When Everything is Hitler
The last desperate refuge of the stupid is to accuse their opponents of being Nazis.
I see that my defense of my teachers and colleagues from National Review’s Nazi slander has upset some people. It’s hard to know exactly what they are so upset about, because all they do is snark-tweet (if that phrase is not redundant) and it’s hard to glean much substance out of 240 characters of junior high level taunting. Those who welcome Elon Musk’s attempted buyout of Twitter because that platform is now the only real public square left in what passes for American “discourse” are correct in the latter assessment but, in my view, much too sanguine about the effects of the proposed remedy. Twitter is so fundamentally and structurally flawed as to be irredeemable. I suspect that’s why so many midwits love it. It allows them to be “in the game” and to have “said something” without doing any of the hard work required for real thought.
It is said, in response to my objection to my friends and I being called Nazis, that if we don’t want to be called Nazis, we shouldn’t quote Nazis.
But we didn’t quote any Nazis. We had the thought of one Nazi maliciously and falsely attributed to us as a slander by a backstabbing magazine that lives to tear down anyone to its right.
This is basic, elementary stuff. If after calling someone a Nazi, your response to “How dare you call me a Nazi” is “Don’t quote Nazis” when in fact we haven’t, you’re not only losing; you’re a liar.
It’s true that those of us educated in Claremont, or many of us, have read Carl Schmitt. So did Leo Strauss. Was he a Nazi? So did Harry Jaffa. Him too?
We, and they, read Schmitt not just to understand the history of political philosophy, which is important enough in itself, or to understand how theory can affect practice, which is also important. The deepest reason we read him (and Heidegger, and others) is to understand the crisis of late modernity and the various (in our view) failed attempts to find a way out. To find a way forward, one must understand the dead ends.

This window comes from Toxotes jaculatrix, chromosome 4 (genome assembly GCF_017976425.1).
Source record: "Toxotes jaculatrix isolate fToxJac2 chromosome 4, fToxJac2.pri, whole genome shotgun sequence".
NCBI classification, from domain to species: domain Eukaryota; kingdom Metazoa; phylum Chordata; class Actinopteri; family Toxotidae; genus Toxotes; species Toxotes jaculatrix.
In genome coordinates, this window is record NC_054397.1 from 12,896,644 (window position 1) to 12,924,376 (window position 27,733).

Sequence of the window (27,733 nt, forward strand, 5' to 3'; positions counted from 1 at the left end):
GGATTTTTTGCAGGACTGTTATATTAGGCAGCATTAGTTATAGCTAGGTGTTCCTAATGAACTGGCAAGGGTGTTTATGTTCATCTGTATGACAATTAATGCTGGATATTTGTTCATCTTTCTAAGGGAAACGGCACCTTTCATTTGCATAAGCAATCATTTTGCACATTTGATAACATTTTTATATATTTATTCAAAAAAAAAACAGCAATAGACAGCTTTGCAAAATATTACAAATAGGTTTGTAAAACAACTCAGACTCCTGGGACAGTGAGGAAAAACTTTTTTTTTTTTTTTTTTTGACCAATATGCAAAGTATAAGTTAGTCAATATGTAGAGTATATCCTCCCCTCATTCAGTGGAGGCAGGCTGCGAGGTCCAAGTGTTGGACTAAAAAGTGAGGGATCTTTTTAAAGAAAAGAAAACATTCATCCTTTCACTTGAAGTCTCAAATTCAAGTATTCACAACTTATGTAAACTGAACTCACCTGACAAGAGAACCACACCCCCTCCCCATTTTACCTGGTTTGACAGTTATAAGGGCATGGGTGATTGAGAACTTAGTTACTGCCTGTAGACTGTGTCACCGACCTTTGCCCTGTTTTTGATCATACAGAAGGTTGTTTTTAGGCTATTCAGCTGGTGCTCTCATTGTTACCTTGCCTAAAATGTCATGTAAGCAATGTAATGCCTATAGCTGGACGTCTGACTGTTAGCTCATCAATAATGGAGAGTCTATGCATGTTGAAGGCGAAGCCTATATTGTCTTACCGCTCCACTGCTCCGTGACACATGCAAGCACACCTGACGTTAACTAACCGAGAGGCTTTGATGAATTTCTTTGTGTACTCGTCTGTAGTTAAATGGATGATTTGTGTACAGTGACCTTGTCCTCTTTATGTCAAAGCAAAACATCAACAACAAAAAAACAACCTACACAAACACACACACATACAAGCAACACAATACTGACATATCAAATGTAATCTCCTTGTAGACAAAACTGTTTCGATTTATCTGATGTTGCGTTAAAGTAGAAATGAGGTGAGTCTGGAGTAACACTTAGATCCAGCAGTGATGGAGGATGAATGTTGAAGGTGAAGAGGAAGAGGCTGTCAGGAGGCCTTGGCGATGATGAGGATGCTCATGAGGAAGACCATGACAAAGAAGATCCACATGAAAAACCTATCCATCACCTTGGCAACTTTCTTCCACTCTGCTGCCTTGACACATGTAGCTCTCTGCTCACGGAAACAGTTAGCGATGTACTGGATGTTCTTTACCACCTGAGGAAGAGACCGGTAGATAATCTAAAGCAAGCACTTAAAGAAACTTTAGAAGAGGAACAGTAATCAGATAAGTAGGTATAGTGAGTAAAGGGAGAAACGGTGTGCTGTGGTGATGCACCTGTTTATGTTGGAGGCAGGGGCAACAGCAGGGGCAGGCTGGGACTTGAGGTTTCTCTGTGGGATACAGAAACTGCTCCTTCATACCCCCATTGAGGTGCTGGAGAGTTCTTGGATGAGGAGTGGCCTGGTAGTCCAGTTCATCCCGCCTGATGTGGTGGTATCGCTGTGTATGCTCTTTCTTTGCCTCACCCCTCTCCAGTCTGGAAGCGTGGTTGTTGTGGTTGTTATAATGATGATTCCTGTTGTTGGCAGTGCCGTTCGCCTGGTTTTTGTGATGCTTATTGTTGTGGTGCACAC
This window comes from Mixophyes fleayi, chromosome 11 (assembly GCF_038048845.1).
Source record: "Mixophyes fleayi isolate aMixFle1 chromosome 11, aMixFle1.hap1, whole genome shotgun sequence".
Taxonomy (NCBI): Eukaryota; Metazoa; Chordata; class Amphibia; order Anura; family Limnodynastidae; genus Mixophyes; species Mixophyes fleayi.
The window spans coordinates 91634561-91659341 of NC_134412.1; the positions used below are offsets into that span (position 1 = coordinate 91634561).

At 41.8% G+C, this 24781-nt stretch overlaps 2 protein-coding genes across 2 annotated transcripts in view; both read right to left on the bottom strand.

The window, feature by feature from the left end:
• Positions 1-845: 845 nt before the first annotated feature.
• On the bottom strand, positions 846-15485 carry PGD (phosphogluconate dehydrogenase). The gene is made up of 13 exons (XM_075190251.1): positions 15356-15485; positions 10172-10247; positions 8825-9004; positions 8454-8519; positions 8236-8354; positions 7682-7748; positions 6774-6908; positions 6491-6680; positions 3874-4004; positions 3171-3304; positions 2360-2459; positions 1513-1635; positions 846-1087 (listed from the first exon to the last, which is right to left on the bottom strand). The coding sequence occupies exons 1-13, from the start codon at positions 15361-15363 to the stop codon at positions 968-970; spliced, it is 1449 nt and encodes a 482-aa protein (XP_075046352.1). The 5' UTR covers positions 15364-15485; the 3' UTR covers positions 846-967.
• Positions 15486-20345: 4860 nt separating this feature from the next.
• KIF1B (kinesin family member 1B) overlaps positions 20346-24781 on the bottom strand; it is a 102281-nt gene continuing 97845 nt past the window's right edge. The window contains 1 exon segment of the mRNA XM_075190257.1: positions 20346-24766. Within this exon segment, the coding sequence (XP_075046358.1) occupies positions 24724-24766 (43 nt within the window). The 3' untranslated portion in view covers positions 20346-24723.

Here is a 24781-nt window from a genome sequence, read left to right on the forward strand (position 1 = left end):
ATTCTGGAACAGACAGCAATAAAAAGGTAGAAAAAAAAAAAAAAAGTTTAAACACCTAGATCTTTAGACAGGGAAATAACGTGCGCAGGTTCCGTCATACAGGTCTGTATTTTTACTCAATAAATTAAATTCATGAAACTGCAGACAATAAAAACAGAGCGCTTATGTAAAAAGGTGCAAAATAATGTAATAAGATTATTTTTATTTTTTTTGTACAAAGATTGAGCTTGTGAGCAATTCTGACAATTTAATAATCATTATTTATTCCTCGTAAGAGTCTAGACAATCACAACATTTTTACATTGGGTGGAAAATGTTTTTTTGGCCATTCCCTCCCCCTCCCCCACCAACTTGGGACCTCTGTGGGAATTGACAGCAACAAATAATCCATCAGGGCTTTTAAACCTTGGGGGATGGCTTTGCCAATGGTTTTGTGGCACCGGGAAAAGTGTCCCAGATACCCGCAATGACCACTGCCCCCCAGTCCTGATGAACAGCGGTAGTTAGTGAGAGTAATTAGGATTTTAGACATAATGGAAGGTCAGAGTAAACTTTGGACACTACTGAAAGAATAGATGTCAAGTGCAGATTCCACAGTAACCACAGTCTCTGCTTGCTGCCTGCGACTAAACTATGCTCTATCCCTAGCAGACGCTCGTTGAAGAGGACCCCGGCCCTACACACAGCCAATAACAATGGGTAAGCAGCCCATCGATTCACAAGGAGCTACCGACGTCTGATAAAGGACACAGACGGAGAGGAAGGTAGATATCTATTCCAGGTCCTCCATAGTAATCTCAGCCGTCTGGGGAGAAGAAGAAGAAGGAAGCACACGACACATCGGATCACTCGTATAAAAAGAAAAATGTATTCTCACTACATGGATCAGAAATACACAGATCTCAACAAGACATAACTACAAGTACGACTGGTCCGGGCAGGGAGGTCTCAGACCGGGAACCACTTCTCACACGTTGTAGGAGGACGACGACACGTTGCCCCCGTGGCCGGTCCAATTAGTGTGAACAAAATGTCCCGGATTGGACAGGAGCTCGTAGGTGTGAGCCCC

For those who don’t know, Strauss himself coined the titular phrase reductio ad hitlerum. As formulated in Natural Right and History, it states that “a view is not refuted by the fact that it happens to have been shared by Hitler.” We may restate it here as: “a view is not refuted by the fact that it happens to have been stated by Schmitt.”
Schmitt is not refuted by repeating that he was a Nazi. He is refuted only via the painstaking work of reading, understanding, and thinking through his ideas and finding the mistakes or wrong turns. Strauss and Jaffa did that work. Many of my friends and I have tried to do it, too. I can be confident that neither Mike Watson, his editors, nor his Twitter counter-attackers have. Before they say any more, they ought to, if from no other motive than the simple humility not to opine on things they don’t understand.
The notion that Schmitt’s “ideas … undermine everything the Constitution is meant to protect” is at once trite and stupid. Trite in that, of course Schmitt himself rejected the United States Constitution as emblematic of the Enlightenment liberalism that he rejected and sought a replacement for.
Stupid in that, as formulated (that 240-character limit is a bitch), it seems to demand that every one of Schmitt’s insights be discarded simply because he states them. This is the sort of logical error first mocked on UseNet when monitors still emitted cathode rays: “Hitler was bad; Hitler was a vegetarian, therefore vegetarianism is bad.” In like measure, we were scolded, in the original article, to ditch the friend-enemy distinction because Nazi.
I dealt with that particular idiocy in my earlier piece. I wish here only to state that, the idea that the friend-enemy distinction is anathema to the U.S. Constitution is laughable. The very preamble begins “We the People”—which people? As distinct from which others? It talks of a “more perfect Union” and “domestic Tranquility”—things to be cherished among civic friends. It urges a “common defense”—against whom? It refers to “ourselves and our Posterity”—again, who? As opposed to who else?
The document twice refers explicitly to “enemies,” both in the Constitution of 1787 (Art. III, Sec. 3) and in the 14th Amendment.
I could go on, but why bother. The unblinkered will have grasped the point long ago. The blinkered—the backstabbers—don’t care about the substance of the issue. For them there is only one point: always punch right. Facts, logic, texts be damned. Also, make sure to slander those to your right as Nazis, and whine when they point out that one definition of an enemy is someone who calls you a Nazi. He called me an enemy! How uncivil!
These little exchanges may not illuminate much of substance, but they make this particular dynamic clearer and clearer, just as they make the present disposition of National Review clearer and clearer. I can only hope readers—and donors—are paying attention.
The American Mind presents a range of perspectives. Views are writers’ own and do not necessarily represent those of The Claremont Institute.